2002 Nice Triathlon
By Michael Lovato
ISSUE #18, October/November 2002 – The town of Nice on the southern coast of France has been hosting a triathlon for twenty-one years now. It has long been known as the oldest official triathlon in Europe, and was reportedly created by some folks that were awestruck by the inaugural Iron Man staged by a dozen or so crazies back in ’78. Although its fame, tradition and mystique have not quite reached the magnitude of the IM world championships, the International Triathlon of Nice maintains a certain lure that manages to draw one to two thousand participants (and many more spectators) year after year. This year the Nice Tri was once again selected to serve as the ITU Long Distance world championships. With said designation the organizers had little trouble attracting two thousand triathletes, all anxious to tackle the choppy 2.5-mile swim, the challenging and treacherous 75-mile bike, and the flat but windy 18.6-mile run.
Drawn by the challenge of a difficult race, a slot on Team USA, and the desire to visit the French Riviera in late September, I made the trek across the Pond to see what Nice had to offer. Although I had been warned by many to avoid participating in a race “so close to Hawaii”, I shirked off all warnings claiming that there was plenty of time to recover, and that travel was something that little affected me-I enjoy it, it’ll be no big deal. Without spoiling my story’s ending, I’ll say that at least I was half-right.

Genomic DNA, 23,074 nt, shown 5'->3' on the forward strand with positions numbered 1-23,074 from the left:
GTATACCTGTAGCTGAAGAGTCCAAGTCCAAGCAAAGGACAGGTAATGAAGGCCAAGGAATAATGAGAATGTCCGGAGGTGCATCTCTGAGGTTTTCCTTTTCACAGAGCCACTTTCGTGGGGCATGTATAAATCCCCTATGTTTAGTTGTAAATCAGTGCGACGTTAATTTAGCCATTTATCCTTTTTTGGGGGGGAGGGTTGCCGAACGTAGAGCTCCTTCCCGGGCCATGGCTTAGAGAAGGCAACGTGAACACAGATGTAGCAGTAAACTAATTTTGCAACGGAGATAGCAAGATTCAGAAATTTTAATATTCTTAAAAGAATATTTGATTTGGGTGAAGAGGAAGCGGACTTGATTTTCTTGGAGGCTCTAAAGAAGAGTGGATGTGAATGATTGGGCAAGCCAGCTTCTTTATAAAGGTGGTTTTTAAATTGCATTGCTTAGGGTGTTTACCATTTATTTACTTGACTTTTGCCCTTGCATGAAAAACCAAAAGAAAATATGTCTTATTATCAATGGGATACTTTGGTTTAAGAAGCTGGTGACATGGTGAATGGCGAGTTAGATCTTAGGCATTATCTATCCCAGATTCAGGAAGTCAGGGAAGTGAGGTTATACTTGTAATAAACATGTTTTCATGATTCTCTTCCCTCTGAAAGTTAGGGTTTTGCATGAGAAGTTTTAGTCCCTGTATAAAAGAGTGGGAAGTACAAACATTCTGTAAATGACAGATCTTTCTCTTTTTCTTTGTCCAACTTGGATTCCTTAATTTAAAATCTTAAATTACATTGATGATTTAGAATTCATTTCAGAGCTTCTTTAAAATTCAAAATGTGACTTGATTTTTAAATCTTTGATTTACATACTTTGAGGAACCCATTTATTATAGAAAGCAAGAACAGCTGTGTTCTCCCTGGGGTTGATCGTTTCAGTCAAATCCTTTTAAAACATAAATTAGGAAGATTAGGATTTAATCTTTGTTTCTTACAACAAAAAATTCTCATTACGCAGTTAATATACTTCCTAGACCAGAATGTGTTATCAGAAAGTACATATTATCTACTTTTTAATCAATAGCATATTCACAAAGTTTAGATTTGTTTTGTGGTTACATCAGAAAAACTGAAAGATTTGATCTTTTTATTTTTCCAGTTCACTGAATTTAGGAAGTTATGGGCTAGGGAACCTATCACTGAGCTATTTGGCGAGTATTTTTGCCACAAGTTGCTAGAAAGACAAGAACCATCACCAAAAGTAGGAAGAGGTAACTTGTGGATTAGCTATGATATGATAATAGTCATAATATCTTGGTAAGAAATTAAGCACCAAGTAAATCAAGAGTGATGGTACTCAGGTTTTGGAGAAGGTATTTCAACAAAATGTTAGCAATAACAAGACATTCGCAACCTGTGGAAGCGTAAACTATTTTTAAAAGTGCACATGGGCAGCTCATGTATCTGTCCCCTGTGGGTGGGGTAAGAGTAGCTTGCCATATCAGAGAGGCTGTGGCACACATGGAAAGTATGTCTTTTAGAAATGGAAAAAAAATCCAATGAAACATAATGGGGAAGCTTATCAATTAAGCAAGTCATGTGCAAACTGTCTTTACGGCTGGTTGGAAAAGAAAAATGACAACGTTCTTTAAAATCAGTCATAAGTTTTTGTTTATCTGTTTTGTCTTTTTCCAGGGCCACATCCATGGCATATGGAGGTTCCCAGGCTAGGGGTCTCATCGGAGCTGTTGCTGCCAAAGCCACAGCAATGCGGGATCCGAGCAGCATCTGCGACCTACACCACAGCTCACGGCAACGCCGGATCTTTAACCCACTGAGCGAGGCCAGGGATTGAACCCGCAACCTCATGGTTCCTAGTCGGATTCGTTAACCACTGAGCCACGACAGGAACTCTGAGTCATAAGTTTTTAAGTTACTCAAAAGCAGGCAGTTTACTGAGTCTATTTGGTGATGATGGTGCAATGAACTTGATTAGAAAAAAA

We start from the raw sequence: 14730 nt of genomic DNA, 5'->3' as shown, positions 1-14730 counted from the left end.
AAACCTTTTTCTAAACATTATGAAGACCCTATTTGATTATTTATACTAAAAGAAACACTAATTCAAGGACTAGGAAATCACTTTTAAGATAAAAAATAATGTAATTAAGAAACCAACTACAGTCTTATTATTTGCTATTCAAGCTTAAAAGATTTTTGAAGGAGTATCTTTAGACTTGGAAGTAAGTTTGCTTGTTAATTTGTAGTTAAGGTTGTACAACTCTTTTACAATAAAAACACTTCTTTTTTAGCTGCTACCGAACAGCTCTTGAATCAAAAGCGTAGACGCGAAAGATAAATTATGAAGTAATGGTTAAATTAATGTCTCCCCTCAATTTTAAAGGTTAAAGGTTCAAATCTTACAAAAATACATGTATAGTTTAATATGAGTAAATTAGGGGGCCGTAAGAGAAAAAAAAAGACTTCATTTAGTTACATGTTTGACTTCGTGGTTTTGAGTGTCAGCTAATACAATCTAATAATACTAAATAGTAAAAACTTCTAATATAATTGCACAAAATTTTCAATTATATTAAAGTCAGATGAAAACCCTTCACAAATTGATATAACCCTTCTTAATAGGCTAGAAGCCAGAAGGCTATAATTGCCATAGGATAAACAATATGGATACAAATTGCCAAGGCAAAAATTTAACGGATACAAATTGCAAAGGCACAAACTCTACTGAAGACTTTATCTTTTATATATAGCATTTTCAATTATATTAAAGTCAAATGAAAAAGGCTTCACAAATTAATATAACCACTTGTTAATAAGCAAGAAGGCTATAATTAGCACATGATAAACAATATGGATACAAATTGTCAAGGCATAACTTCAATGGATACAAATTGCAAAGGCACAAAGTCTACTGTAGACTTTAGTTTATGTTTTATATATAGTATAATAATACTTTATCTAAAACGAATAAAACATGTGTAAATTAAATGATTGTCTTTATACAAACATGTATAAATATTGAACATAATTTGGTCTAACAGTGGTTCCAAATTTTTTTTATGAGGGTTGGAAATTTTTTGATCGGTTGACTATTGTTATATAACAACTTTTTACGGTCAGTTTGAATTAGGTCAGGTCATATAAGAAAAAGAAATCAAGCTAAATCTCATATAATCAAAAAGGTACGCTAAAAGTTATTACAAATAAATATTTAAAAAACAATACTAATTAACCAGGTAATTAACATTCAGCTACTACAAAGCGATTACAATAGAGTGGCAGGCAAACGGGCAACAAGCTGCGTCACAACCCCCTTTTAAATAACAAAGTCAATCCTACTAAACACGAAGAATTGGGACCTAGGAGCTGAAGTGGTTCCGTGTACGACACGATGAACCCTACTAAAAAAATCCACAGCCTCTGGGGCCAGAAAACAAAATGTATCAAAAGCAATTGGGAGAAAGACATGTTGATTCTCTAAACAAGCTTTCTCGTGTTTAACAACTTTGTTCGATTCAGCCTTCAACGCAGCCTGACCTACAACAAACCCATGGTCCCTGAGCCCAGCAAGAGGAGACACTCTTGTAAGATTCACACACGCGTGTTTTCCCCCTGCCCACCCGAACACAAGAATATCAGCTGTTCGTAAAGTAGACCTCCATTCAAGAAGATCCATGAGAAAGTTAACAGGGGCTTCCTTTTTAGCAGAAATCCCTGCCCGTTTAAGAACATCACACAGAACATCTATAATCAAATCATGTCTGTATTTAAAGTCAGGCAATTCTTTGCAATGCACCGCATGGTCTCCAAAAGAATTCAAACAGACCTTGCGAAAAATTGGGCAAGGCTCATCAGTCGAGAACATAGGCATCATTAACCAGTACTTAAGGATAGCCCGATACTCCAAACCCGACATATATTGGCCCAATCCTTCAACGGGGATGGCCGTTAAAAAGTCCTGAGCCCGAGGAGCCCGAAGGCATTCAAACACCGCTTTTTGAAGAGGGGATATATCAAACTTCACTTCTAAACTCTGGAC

Following the advice of past-winner, Peter Sandvang, I arrived in Nice early enough to preview the bike course several times prior to race day. Among veteran triathlon racers it is a well-known fact that the bike course in Nice was created in true Tour de France style. It’s lengthy, switchback-laden climbs were precursors to their technically demanding, curve-crazy, screaming downhill counterparts. To ride well in Nice requires strength on the ascents and courage on the descents. To be at the front means to have the confidence in your abilities to handle the bike and the nerve to execute.